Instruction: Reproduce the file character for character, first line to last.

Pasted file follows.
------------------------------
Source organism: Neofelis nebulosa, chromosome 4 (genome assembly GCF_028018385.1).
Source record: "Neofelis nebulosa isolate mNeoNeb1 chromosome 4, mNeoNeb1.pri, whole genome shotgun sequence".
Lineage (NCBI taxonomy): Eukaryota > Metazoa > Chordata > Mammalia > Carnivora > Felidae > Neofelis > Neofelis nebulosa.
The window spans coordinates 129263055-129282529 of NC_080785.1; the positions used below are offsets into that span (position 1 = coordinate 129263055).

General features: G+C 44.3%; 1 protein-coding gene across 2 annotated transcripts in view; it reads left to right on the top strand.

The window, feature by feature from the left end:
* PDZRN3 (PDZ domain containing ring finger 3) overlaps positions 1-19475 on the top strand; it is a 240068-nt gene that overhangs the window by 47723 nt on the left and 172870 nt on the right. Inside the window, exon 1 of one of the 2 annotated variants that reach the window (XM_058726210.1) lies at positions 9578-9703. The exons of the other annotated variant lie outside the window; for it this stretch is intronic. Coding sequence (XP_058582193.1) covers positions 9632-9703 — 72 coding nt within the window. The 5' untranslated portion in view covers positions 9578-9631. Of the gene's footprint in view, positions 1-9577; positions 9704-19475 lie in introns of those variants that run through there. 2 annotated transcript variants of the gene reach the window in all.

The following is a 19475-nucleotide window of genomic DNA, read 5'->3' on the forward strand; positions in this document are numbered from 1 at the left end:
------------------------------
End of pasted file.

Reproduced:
Source organism: Neofelis nebulosa, chromosome 4 (genome assembly GCF_028018385.1).
Source record: "Neofelis nebulosa isolate mNeoNeb1 chromosome 4, mNeoNeb1.pri, whole genome shotgun sequence".
Lineage (NCBI taxonomy): Eukaryota > Metazoa > Chordata > Mammalia > Carnivora > Felidae > Neofelis > Neofelis nebulosa.
The window spans coordinates 129263055-129282529 of NC_080785.1; the positions used below are offsets into that span (position 1 = coordinate 129263055).

General features: G+C 44.3%; 1 protein-coding gene across 2 annotated transcripts in view; it reads left to right on the top strand.

The window, feature by feature from the left end:
* PDZRN3 (PDZ domain containing ring finger 3) overlaps positions 1-19475 on the top strand; it is a 240068-nt gene that overhangs the window by 47723 nt on the left and 172870 nt on the right. Inside the window, exon 1 of one of the 2 annotated variants that reach the window (XM_058726210.1) lies at positions 9578-9703. The exons of the other annotated variant lie outside the window; for it this stretch is intronic. Coding sequence (XP_058582193.1) covers positions 9632-9703 — 72 coding nt within the window. The 5' untranslated portion in view covers positions 9578-9631. Of the gene's footprint in view, positions 1-9577; positions 9704-19475 lie in introns of those variants that run through there. 2 annotated transcript variants of the gene reach the window in all.

The following is a 19475-nucleotide window of genomic DNA, read 5'->3' on the forward strand; positions in this document are numbered from 1 at the left end: